” If,” I said, ” you were to do that number to-morrow, exactly as you did it then, it would go down as well as the best.” And it would.
Another cupboard yielded yet more records. Once Al got started nothing could stop him. Down on the floor, with guitar and gramophone, he entertained us. In the depths of the chair, with glass and cigar, I listened.
” Do you sing ? ” he asked.
” Well,” I said, modestly, ” I used to be quite outstanding in the choir at school.”
” Let’s hear ! ” Good King Wen–“
“Have another drink,” said Al. ” must be moving. I have still got to have my massage, a bath, a meal, a rehearsal, and then I’m on the air.” He rushed from the room. A few seconds later a deafening report and the rushing of water intimated that he had lighted the geyser.
” Love is — splash — the sweetest — splash. — The — splash — splash — and the latest splash.” Seizing camera and rate-book we crept to the bathroom. ” I only hope that fate will bring– splash — splash — splash.” Outside the door the photographic virtuoso stealth-rutty erected his tripod.
” Love’s old, sweet story to — splash you “
” When I say Go ‘,” whispered the picture merchant, “push the door.”
” Land of hope and—splash, splash .”
” Go ”
There was a blinding flash as I kicked at the door. We caught Al on bottom ” G.” It was rather like abusing hospitality, but the chance was too good to miss. The result which we print here is, I am sure, the only authentic evidence supporting the well-worn phrase, “He sang in his bath.”
After that episode Al became quite cheerful. It was obvious that he realised the futility of resistance. Amidst splashing, soap bubbles and snatches of song, we got his story. Born in South Africa, he made his debut in a concert party. He had always wanted to sing. He, too, was in the choir. In those days ten bob for an evening was a fortune. He continued to sing. Now, as I have said before—” rich baritone.”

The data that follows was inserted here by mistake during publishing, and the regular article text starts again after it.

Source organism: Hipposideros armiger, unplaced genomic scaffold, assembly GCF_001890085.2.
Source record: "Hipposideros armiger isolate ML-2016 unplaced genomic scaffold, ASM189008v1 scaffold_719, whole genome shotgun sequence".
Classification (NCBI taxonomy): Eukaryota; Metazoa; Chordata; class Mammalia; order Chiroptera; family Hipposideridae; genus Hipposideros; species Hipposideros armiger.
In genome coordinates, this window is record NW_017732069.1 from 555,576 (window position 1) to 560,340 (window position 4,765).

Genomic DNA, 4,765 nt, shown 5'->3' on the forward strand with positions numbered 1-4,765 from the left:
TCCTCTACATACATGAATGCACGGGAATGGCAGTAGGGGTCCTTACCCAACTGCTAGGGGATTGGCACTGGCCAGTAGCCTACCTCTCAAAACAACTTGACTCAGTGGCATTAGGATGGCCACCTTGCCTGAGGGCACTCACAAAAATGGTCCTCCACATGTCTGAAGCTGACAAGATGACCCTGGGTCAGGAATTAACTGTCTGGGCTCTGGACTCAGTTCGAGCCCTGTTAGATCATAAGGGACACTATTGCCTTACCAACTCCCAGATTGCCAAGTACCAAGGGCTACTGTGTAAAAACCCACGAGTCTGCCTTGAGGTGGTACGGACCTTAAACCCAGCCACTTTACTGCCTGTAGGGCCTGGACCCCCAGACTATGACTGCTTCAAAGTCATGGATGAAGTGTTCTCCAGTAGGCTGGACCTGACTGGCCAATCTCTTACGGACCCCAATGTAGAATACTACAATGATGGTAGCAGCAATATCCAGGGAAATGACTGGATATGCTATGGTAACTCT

He has no quaint hobbies. He does not make fiddles out of biscuit tins, neither does he breed guinea-pigs. His two objects in life are a perfect voice, and perfect health.
For the first he has made Bing Crosby his model ; for the second, Young Johnny Brown is his tormentor.
At that moment the latter entered, hauled Al out of the bath, threw him full length upon the table and commenced to lam into him. Al seemed to enjoy it. Here again I suppose he realises the futility of resistance.
” Thank you, Al,” I said.
” Not at all,” he replied.
Al is essentially hospitable. He makes you feel at home. His heart is as big as his voice. We turned the corner of Orange Street. ” Love is the sweetest thing. The ——– ”
Al Bowlly is essentially a singer.
Al Bowlly featured on two recordings of Muddy Water in 1927, firstly with Arthur Briggs Savoy Syncopators Orchestra ( only guitar accompaniment) and then with Edgar Adeler .